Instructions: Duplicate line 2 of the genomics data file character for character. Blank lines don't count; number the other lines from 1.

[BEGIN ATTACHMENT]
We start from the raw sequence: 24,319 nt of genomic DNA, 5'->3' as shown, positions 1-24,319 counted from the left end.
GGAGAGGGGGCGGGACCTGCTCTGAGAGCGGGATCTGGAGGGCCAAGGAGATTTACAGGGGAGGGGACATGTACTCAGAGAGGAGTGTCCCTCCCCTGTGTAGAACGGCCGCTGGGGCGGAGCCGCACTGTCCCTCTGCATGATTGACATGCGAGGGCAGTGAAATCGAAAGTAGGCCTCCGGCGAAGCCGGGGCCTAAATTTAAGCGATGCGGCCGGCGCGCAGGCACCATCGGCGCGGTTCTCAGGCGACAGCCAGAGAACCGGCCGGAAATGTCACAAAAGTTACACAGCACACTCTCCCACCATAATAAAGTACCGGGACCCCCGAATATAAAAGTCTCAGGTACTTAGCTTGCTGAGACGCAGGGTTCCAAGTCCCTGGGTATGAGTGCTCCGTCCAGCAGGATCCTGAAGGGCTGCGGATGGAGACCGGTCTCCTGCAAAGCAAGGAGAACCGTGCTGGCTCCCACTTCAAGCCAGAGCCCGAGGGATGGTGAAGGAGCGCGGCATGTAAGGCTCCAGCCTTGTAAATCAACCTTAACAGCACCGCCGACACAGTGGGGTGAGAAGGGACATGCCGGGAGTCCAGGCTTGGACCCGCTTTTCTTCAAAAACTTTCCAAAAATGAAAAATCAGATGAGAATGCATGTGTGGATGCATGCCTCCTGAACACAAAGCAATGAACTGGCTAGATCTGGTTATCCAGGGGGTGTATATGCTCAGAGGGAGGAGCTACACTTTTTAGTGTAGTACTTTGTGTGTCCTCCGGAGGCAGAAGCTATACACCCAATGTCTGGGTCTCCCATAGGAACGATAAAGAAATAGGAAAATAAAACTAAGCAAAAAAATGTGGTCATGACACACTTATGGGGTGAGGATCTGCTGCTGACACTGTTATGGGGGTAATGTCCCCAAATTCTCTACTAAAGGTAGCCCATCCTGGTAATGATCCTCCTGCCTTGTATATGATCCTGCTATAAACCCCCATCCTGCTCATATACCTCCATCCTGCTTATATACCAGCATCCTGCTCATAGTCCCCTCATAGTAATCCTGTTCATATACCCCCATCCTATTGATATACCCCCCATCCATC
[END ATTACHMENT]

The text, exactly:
GGAGAGGGGGCGGGACCTGCTCTGAGAGCGGGATCTGGAGGGCCAAGGAGATTTACAGGGGAGGGGACATGTACTCAGAGAGGAGTGTCCCTCCCCTGTGTAGAACGGCCGCTGGGGCGGAGCCGCACTGTCCCTCTGCATGATTGACATGCGAGGGCAGTGAAATCGAAAGTAGGCCTCCGGCGAAGCCGGGGCCTAAATTTAAGCGATGCGGCCGGCGCGCAGGCACCATCGGCGCGGTTCTCAGGCGACAGCCAGAGAACCGGCCGGAAATGTCACAAAAGTTACACAGCACACTCTCCCACCATAATAAAGTACCGGGACCCCCGAATATAAAAGTCTCAGGTACTTAGCTTGCTGAGACGCAGGGTTCCAAGTCCCTGGGTATGAGTGCTCCGTCCAGCAGGATCCTGAAGGGCTGCGGATGGAGACCGGTCTCCTGCAAAGCAAGGAGAACCGTGCTGGCTCCCACTTCAAGCCAGAGCCCGAGGGATGGTGAAGGAGCGCGGCATGTAAGGCTCCAGCCTTGTAAATCAACCTTAACAGCACCGCCGACACAGTGGGGTGAGAAGGGACATGCCGGGAGTCCAGGCTTGGACCCGCTTTTCTTCAAAAACTTTCCAAAAATGAAAAATCAGATGAGAATGCATGTGTGGATGCATGCCTCCTGAACACAAAGCAATGAACTGGCTAGATCTGGTTATCCAGGGGGTGTATATGCTCAGAGGGAGGAGCTACACTTTTTAGTGTAGTACTTTGTGTGTCCTCCGGAGGCAGAAGCTATACACCCAATGTCTGGGTCTCCCATAGGAACGATAAAGAAATAGGAAAATAAAACTAAGCAAAAAAATGTGGTCATGACACACTTATGGGGTGAGGATCTGCTGCTGACACTGTTATGGGGGTAATGTCCCCAAATTCTCTACTAAAGGTAGCCCATCCTGGTAATGATCCTCCTGCCTTGTATATGATCCTGCTATAAACCCCCATCCTGCTCATATACCTCCATCCTGCTTATATACCAGCATCCTGCTCATAGTCCCCTCATAGTAATCCTGTTCATATACCCCCATCCTATTGATATACCCCCCATCCATC